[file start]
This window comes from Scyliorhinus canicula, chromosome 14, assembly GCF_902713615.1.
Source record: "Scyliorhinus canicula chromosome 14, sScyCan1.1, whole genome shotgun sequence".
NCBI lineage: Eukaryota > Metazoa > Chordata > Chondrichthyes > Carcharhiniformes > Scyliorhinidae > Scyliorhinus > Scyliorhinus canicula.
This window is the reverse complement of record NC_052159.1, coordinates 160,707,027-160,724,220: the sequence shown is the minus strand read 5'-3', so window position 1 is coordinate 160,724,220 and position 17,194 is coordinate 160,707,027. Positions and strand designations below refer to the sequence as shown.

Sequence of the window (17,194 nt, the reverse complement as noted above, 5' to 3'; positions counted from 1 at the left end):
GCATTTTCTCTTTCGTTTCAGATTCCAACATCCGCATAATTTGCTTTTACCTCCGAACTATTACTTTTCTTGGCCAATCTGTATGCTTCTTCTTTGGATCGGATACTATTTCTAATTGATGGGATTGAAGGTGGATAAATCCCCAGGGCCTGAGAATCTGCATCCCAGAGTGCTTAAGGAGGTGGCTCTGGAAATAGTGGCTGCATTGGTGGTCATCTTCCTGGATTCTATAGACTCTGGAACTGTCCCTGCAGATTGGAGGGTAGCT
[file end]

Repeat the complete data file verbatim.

This window comes from Scyliorhinus canicula, chromosome 14, assembly GCF_902713615.1.
Source record: "Scyliorhinus canicula chromosome 14, sScyCan1.1, whole genome shotgun sequence".
NCBI lineage: Eukaryota > Metazoa > Chordata > Chondrichthyes > Carcharhiniformes > Scyliorhinidae > Scyliorhinus > Scyliorhinus canicula.
This window is the reverse complement of record NC_052159.1, coordinates 160,707,027-160,724,220: the sequence shown is the minus strand read 5'-3', so window position 1 is coordinate 160,724,220 and position 17,194 is coordinate 160,707,027. Positions and strand designations below refer to the sequence as shown.

Sequence of the window (17,194 nt, the reverse complement as noted above, 5' to 3'; positions counted from 1 at the left end):
GCATTTTCTCTTTCGTTTCAGATTCCAACATCCGCATAATTTGCTTTTACCTCCGAACTATTACTTTTCTTGGCCAATCTGTATGCTTCTTCTTTGGATCGGATACTATTTCTAATTGATGGGATTGAAGGTGGATAAATCCCCAGGGCCTGAGAATCTGCATCCCAGAGTGCTTAAGGAGGTGGCTCTGGAAATAGTGGCTGCATTGGTGGTCATCTTCCTGGATTCTATAGACTCTGGAACTGTCCCTGCAGATTGGAGGGTAGCT